IEMS Newsletter - Apr 2015 - page 1

Issue
Minimum wage policies are gaining
popularity globally and in the major emerging
markets, despite unsettled debates over the
impacts of minimum wage regulations. In this
brief, we summarize what is known about the
role of minimum wages in emerging market
countries, focusing on the BRICS countries
(Brazil, Russia, India, China, and South
Africa). We examine how minimum wages
are set, how well they are implemented, and
their impacts on employment, inequality,
and informality, concluding with policy
recommendations.
Assessment
H o w a r e m i n i m u m w a g e s s e t ?
Government-set minimum wages exist in
all BRICS countries. However, the policy
process for determining minimum wages
varies greatly. In China and Russia, central
governments have led major reforms of
minimum wage policy (China in 2004,
Russia in 2007) but have decentralized
minimum-wage setting authority to regional
governments. In Brazil, following military
dictatorships, the 1988 Constitution required
that a national minimum wage be set to
meet the basic needs of all workers and
their families. In India, central and state
governments appoint tripartite advisory
boards composed of government, employer,
and worker representatives. In South Africa,
minimum wages are negotiated as part
of collective bargaining processes in each
sector, with unions representing workers’
interests.
In some countries, minimum wage levels
are different for different types of work.
There are 11 sectoral minimum wages in
South Africa. India has no less than 1171
different minimum wages depending on
location, education, skill level, industry,
etc. In both countries, many types of work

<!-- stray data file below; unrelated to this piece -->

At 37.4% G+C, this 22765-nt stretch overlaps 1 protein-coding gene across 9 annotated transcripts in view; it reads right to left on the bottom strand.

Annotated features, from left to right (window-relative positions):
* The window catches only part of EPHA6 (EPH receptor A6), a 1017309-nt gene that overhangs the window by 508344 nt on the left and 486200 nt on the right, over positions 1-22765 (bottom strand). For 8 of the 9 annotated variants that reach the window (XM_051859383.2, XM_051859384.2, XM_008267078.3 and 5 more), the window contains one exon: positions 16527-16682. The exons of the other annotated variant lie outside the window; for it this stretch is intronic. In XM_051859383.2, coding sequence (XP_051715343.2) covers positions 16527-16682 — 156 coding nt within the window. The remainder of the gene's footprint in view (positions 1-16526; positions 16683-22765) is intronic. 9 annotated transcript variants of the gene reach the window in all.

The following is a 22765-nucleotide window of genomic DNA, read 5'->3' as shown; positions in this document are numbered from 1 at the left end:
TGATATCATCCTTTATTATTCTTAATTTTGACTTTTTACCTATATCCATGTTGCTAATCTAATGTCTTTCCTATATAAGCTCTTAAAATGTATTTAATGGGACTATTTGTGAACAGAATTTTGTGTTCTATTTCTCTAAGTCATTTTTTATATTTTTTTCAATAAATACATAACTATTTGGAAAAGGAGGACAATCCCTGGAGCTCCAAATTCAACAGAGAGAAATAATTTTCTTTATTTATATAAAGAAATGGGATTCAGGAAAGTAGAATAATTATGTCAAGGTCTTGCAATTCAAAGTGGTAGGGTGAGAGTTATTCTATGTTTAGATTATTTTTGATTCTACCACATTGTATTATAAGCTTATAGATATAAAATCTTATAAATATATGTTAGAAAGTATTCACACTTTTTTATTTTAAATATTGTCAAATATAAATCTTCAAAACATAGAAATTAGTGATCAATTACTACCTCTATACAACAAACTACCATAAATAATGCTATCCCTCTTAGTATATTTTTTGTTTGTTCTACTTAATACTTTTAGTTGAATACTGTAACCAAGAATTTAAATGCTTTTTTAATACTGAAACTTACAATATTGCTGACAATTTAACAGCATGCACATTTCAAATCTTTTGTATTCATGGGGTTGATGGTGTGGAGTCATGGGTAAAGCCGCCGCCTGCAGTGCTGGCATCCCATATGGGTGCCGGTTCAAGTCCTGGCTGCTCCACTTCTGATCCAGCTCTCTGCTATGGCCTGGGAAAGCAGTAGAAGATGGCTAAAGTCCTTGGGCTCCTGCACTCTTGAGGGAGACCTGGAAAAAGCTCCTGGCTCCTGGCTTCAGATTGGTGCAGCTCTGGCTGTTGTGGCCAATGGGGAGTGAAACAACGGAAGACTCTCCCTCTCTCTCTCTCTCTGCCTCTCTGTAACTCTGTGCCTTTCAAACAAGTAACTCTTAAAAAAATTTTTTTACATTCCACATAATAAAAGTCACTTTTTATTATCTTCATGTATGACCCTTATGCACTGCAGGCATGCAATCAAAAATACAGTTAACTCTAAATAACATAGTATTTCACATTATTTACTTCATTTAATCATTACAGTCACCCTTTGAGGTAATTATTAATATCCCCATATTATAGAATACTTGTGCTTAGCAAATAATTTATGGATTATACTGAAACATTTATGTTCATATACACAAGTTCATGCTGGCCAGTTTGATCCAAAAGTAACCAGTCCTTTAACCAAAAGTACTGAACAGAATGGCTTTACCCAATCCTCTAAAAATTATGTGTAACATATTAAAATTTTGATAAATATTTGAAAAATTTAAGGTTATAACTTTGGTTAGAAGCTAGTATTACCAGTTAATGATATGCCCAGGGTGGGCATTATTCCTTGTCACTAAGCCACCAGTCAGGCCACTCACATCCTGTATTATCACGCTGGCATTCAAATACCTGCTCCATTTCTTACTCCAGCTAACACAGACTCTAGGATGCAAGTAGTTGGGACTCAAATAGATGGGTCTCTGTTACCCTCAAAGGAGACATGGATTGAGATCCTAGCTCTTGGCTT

are not covered at all by minimum wage
regulations.
No t s u r p r i s i n g l y, t h e s e d i f f e r e n t
procedures reflect different objectives,
priorities, and implementation challenges,
leading to different outcomes. Table 1
summarizes the growth rates in minimum
wages and average wages over the period
2003 to 2011 as well as the ratio of minimum
wages to mean wages in 2011. Figure 1 plots
trends in real minimum wages, real wages,
and unemployment rates since 2003 for
each BRICS country. In the figure for each
country, the mean wage in 2003 is set equal
to 100 and all other wages (both minimum
APRIL
2015
THOUGHT
LEADERSHIP
BRIEF
No.7
1
Migrant Worker in Dormitory
by the World Bank, CC BY 2.0,
How Do Minimum Wage
Policies Affect Workers
in Emerging Markets?
Albert Park and Qing Xia, HKUST Institute for Emerging Market Studies
KEY POINTS
The policy process for
determining minimum wage
levels varies greatly across BRICS
countries (Brazil, Russia, India,
China, and South Africa), leading
to differences in objectives,
priorities, and outcomes.
Unlike in advanced countries,
lack of compliance with
minimum wage regulations is
a major challenge in emerging
markets, reducing policy impacts
and creating an uneven playing
field when implementation is
uneven across sectors and firms.
Although minimum wage
regulations do increase wages
at the bottom of the wage
distribution, evidence on the
impact of minimum wage
regulations on employment and
on inequality and poverty is
mixed and incomplete. Impacts
depend upon compliance.
Minimum wage regulations may
have increased informality in
Russia and Brazil.
1 2,3,4
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